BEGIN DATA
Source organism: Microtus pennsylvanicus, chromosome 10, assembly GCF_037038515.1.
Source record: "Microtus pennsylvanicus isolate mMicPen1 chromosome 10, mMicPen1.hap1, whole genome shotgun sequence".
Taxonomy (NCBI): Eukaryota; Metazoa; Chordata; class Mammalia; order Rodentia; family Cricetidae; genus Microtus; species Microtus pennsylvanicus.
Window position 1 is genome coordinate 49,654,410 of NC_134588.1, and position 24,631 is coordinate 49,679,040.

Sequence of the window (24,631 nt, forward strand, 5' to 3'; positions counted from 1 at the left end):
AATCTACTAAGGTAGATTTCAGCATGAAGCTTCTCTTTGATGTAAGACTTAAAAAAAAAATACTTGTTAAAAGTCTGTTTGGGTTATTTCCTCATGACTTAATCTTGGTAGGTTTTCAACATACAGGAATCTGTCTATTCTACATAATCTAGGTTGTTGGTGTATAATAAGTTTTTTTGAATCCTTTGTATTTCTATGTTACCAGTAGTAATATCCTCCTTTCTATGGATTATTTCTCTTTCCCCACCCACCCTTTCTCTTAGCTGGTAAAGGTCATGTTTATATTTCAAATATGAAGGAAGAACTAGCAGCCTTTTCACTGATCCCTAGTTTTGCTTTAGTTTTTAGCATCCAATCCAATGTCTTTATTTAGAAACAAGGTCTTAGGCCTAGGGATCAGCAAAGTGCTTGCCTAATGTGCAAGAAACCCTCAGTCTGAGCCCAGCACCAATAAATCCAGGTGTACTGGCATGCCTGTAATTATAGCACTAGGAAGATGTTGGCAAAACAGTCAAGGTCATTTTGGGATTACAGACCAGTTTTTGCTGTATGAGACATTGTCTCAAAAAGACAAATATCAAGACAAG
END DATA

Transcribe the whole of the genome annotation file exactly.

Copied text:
Source organism: Microtus pennsylvanicus, chromosome 10, assembly GCF_037038515.1.
Source record: "Microtus pennsylvanicus isolate mMicPen1 chromosome 10, mMicPen1.hap1, whole genome shotgun sequence".
Taxonomy (NCBI): Eukaryota; Metazoa; Chordata; class Mammalia; order Rodentia; family Cricetidae; genus Microtus; species Microtus pennsylvanicus.
Window position 1 is genome coordinate 49,654,410 of NC_134588.1, and position 24,631 is coordinate 49,679,040.

Sequence of the window (24,631 nt, forward strand, 5' to 3'; positions counted from 1 at the left end):
AATCTACTAAGGTAGATTTCAGCATGAAGCTTCTCTTTGATGTAAGACTTAAAAAAAAAATACTTGTTAAAAGTCTGTTTGGGTTATTTCCTCATGACTTAATCTTGGTAGGTTTTCAACATACAGGAATCTGTCTATTCTACATAATCTAGGTTGTTGGTGTATAATAAGTTTTTTTGAATCCTTTGTATTTCTATGTTACCAGTAGTAATATCCTCCTTTCTATGGATTATTTCTCTTTCCCCACCCACCCTTTCTCTTAGCTGGTAAAGGTCATGTTTATATTTCAAATATGAAGGAAGAACTAGCAGCCTTTTCACTGATCCCTAGTTTTGCTTTAGTTTTTAGCATCCAATCCAATGTCTTTATTTAGAAACAAGGTCTTAGGCCTAGGGATCAGCAAAGTGCTTGCCTAATGTGCAAGAAACCCTCAGTCTGAGCCCAGCACCAATAAATCCAGGTGTACTGGCATGCCTGTAATTATAGCACTAGGAAGATGTTGGCAAAACAGTCAAGGTCATTTTGGGATTACAGACCAGTTTTTGCTGTATGAGACATTGTCTCAAAAAGACAAATATCAAGACAAG